A short history of Italian government debt

Italy’s titanic national debt, similarly to Rome, was not built in a day. In Italy, like much of Europe, the saga begins benignly in the ashes of World War II.

The economic miracles experienced by states such as Greece, Germany and Japan in the 1950s-60s as the countries rebuilt their economies from the ground up (with aid from the US Marshall plan) resulted in two decades of breakneck economic growth. In Italy this period was known as il miracolo economico’. GDP growth averaged just below 6% until 1963 and 5% thereafter until 1973.

This boom eventually gave way to fiscal largesse in an attempt to continue the dramatic growth rates and associated quality of life improvements the domestic population had grown accustomed to. With the puncturing of ‘il miracolo’ during the 1973 global oil crisis, subsequent Italian governments borrowed their way to increased prosperity. From the Years of Lead in the 1970s to Rampartism in the 80s and the Second Republic of 1992, Italian debt steadily rose from 30% of GDP, along with real living standards.

Italy Debt to GDP ratio 1900-2018. Source: Bloomberg

By the early 90s where our overview begins, Italian debt to GDP had risen to over 100% and inflation was running at high single digits. The nexus of government borrowing and its corrupt misappropriation had been recently exposed by the Tangentopli scandal.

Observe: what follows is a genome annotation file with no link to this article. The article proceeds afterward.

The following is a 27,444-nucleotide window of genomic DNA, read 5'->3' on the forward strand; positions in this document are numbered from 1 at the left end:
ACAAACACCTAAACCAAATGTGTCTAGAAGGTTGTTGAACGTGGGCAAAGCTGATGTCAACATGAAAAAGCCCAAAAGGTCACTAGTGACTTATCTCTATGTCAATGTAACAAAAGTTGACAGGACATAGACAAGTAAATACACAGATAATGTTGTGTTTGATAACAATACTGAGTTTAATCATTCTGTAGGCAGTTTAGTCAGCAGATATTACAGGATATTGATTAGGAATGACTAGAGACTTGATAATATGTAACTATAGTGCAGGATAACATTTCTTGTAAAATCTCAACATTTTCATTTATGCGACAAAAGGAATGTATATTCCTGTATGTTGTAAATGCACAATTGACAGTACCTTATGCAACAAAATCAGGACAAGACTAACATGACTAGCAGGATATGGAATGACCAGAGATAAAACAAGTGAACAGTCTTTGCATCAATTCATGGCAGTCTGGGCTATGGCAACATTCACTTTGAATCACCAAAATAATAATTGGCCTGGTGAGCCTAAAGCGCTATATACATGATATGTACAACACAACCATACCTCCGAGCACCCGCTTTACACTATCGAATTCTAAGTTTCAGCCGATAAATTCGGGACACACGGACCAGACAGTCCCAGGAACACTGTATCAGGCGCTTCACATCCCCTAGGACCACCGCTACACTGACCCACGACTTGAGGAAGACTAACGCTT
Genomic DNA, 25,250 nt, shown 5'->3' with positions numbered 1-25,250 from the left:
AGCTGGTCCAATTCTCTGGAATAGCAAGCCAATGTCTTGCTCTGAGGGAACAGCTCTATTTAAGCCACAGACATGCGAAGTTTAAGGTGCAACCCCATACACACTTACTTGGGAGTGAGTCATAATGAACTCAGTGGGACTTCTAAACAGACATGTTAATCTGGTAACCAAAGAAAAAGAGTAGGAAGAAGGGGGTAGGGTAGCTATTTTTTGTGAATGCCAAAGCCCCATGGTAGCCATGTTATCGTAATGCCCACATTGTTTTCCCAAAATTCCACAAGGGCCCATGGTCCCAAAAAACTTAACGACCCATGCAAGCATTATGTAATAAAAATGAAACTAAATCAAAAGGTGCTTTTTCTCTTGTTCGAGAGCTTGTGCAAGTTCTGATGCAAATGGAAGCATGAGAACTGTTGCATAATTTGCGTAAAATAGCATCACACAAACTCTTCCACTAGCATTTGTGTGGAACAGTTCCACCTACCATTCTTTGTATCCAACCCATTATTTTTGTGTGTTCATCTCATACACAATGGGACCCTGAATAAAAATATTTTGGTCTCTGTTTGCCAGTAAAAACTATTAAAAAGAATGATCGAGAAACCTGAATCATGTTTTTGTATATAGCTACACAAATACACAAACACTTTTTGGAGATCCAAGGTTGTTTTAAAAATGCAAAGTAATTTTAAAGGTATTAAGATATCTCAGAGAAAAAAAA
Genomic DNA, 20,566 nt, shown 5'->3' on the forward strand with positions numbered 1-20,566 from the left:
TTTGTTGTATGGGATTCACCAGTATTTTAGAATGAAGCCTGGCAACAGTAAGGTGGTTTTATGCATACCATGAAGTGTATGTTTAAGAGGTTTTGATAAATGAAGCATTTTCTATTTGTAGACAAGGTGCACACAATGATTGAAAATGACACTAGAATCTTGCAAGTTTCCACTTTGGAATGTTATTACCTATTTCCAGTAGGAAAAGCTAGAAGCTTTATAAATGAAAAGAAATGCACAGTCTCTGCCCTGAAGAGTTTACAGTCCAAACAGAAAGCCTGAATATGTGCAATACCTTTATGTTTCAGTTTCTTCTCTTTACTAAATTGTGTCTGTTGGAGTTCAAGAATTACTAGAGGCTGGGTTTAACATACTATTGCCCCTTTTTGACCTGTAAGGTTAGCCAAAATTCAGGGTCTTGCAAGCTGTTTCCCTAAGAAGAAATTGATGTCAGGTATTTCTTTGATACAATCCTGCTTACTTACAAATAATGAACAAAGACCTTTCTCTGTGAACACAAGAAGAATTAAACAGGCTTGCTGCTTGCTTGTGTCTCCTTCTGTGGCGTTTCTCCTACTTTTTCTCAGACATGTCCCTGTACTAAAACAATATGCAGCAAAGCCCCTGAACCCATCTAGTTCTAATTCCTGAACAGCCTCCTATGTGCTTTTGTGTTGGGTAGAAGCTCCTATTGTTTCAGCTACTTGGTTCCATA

The advent of the euro however was about to tie the fate of Europe’s debt markets much closer together.

Convergence & the New Era

In investors’ minds, a common currency and common central bank presaged an eventual harmonisation in the fiscal behaviours of the various European states. The varying interest rates across Europe had until then reflected the difference between fiscally loose Southern states that used ‘easy money’ to paper over structural economic problems and austere economically ‘disciplined’ Northern economies.

The unspoken mantra was ‘we would all become Germans’ (at least in fiscal and monetary terms) and government bond yields would converge to reflect this.

The ‘convergence trade’, as it became known, was simply the purchase of Italian BTPs and simultaneous shorting of German Bunds. This resulted in receiving the higher Italian bond coupons while paying out the lower German coupons and also insulating oneself from general European interest rate risk.

The potential of this trade can be seen below. From the highs of a 650bps annual pick up of BTPs over Bunds in early 1995, traders and investors ground this spread steadily lower as the reality of the Euro and its impacts became more tangible.

GBTPGR10: Italian 10y Yield, GDBR10 German 10y Yield (Top) / Spread of Italian over German 10y Yields (Bottom). Source: Bloomberg